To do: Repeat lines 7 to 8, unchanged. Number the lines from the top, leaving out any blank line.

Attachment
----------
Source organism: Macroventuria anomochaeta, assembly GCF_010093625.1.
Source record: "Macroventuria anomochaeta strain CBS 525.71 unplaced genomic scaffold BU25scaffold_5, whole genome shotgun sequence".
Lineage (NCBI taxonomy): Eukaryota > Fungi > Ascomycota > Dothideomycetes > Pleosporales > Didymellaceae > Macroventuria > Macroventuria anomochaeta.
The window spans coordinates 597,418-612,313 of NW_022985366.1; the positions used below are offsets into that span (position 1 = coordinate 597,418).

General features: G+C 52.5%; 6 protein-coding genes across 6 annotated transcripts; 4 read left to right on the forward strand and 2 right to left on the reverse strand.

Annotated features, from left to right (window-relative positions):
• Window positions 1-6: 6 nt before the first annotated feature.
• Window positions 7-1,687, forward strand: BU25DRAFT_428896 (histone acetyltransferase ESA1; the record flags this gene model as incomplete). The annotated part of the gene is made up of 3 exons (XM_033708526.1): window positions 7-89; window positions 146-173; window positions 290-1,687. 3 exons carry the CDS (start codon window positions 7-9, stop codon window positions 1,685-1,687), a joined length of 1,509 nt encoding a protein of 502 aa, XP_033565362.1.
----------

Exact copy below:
• Window positions 1-6: 6 nt before the first annotated feature.
• Window positions 7-1,687, forward strand: BU25DRAFT_428896 (histone acetyltransferase ESA1; the record flags this gene model as incomplete). The annotated part of the gene is made up of 3 exons (XM_033708526.1): window positions 7-89; window positions 146-173; window positions 290-1,687. 3 exons carry the CDS (start codon window positions 7-9, stop codon window positions 1,685-1,687), a joined length of 1,509 nt encoding a protein of 502 aa, XP_033565362.1.